Adriane knows that it’s risky to reveal that one thinks for one’s self, yet, as high-school valedictorian, she cannot play it safe and is promptly arrested for her inquisitive graduation speech. Deemed an Exiled Individual, which is slightly better than a Deleted Individual, she is sent to Zone 9 and shackled to a new identity and tyrannical rules ... While in this clever, brain-twisting, Poe-like fable she looks to the past and the future to dramatize the vulnerability of the psyche, the fragility of freedom, and the catastrophic consequences of repressing intelligence, independence, and creativity, what Oates illuminates is the present.
Oates’s eerie dystopian novel is set both in New Jersey circa 2039 and in Wisconsin in 1959. In 2039, 17-year-old Adriane Strohl, who narrates, is to be her graduating class’s valedictorian...After Adriane’s outspoken commencement speech, she’s arrested by Homeland Security for treason and ultimately cast out of modern society and teleported to 1959 Wisconsin ... Oates weaves a feeling of constant menace and paranoia throughout as Adriane struggles to remember her old life and adjust to her new one. The conclusion is surprising and ambiguous, leaving readers to question their own perception of events, making for a memorable novel.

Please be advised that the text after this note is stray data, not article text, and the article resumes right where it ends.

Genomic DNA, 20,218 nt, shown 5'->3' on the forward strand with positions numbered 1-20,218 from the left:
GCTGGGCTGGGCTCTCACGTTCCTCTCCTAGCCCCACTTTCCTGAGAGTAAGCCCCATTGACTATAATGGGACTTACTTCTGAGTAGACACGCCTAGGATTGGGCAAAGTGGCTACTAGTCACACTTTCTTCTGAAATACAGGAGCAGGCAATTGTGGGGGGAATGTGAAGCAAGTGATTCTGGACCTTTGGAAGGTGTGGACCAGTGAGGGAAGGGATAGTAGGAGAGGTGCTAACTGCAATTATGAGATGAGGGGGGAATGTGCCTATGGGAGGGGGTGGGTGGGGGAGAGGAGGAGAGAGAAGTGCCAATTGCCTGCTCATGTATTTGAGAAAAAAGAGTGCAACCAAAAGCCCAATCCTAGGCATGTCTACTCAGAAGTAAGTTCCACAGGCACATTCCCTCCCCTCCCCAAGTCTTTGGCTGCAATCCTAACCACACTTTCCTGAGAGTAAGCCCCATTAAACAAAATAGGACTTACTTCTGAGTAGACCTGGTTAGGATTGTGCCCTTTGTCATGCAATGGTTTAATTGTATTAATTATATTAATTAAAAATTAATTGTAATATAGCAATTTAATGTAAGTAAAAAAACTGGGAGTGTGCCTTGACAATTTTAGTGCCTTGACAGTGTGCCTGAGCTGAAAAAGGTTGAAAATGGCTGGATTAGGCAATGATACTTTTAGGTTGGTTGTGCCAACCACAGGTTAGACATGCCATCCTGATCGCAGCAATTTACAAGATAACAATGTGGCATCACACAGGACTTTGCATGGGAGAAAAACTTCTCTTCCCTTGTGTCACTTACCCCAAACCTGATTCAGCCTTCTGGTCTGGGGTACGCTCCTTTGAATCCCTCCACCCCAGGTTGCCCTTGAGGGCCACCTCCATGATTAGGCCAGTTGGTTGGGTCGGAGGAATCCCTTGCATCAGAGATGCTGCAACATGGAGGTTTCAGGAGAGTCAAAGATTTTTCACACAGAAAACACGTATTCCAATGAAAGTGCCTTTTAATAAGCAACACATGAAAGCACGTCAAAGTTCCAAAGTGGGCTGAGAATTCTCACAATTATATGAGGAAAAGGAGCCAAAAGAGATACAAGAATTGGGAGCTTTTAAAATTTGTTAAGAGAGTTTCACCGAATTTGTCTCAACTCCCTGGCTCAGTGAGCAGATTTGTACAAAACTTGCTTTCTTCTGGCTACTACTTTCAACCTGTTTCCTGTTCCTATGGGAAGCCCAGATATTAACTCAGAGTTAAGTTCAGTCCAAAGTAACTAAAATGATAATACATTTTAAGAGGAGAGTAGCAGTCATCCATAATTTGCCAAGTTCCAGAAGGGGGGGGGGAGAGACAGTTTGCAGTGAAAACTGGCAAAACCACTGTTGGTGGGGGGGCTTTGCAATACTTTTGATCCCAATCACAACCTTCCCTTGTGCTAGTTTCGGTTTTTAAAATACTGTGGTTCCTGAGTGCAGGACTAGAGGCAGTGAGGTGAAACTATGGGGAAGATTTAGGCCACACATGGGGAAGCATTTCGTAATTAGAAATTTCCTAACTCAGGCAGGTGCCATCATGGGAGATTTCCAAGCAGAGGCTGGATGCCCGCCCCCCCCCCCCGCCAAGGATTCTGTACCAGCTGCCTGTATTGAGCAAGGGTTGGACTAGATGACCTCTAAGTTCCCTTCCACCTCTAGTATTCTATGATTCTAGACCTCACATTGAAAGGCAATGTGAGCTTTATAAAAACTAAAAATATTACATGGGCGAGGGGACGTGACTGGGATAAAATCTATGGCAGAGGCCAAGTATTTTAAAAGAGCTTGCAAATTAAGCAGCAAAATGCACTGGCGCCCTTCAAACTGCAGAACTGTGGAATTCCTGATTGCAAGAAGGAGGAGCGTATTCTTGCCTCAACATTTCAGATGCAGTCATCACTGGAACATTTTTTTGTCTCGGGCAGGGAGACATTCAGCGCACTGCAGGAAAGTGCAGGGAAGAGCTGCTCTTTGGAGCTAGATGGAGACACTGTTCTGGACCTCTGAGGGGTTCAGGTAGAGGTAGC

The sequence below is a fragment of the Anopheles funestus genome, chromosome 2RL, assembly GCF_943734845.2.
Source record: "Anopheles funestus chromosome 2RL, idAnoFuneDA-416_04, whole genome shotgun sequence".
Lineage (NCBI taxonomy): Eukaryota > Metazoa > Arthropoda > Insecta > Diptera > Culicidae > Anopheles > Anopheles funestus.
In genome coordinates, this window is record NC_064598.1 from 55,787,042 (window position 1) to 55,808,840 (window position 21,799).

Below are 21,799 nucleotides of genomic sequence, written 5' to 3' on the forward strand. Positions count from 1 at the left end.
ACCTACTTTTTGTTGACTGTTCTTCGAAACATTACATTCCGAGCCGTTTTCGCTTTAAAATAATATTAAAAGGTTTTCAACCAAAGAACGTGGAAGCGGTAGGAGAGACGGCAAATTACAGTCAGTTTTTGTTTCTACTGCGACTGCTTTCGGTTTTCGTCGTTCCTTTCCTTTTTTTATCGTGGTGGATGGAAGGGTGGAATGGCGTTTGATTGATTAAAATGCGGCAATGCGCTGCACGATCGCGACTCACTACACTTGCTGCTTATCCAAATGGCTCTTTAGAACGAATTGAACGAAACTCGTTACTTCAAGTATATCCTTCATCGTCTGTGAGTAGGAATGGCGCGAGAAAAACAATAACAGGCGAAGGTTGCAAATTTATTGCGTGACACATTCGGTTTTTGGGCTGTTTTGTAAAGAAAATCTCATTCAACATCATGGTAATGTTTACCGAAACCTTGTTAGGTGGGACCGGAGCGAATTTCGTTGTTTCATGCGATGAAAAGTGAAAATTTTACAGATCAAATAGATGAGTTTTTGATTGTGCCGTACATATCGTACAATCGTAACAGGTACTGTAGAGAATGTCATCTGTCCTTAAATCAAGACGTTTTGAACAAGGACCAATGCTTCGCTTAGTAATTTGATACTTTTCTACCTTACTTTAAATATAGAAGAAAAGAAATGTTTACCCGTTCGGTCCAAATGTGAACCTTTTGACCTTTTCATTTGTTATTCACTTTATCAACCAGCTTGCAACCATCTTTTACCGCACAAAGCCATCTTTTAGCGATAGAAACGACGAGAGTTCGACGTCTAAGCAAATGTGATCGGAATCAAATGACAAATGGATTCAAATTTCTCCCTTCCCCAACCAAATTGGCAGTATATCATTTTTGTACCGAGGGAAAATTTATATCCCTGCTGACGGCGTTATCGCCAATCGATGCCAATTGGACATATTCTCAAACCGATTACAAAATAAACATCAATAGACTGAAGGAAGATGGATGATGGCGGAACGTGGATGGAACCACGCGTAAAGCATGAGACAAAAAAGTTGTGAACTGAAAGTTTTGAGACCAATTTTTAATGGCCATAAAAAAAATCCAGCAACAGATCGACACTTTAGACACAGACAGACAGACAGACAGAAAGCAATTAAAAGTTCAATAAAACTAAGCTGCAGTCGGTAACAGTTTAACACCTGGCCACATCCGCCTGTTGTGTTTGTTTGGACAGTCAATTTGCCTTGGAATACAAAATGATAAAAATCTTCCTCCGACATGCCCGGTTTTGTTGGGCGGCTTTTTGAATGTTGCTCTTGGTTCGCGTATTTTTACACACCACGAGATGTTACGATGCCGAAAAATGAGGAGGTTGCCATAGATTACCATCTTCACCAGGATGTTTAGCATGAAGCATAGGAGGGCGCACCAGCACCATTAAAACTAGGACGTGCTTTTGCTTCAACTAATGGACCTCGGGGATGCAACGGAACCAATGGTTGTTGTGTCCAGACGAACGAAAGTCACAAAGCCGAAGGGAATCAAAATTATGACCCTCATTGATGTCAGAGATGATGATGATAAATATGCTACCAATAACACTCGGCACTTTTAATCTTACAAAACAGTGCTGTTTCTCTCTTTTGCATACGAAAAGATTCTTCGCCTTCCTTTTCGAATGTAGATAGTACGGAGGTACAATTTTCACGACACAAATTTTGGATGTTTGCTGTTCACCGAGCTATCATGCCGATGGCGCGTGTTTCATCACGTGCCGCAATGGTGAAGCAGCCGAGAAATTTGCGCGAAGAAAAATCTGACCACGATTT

The United States has become a repressive regime that’s run by oligarchs, ranks its citizenry by skin tone, and 'vaporizes' dissenters ... Oates dwells much, sometimes ponderously so, on B.F. Skinner’s then-popular concept of behaviorism, which slotted humans as dim machines lacking in free will. And Oates’ late style, thick with em dashes and exclamatory prose, flirts with melodrama. But forgivably so: Are we not living in emotionally demanding times? More shambling than dystopian classics by Orwell, Atwood, and Ishiguro but energized by a similar spirit of outrage.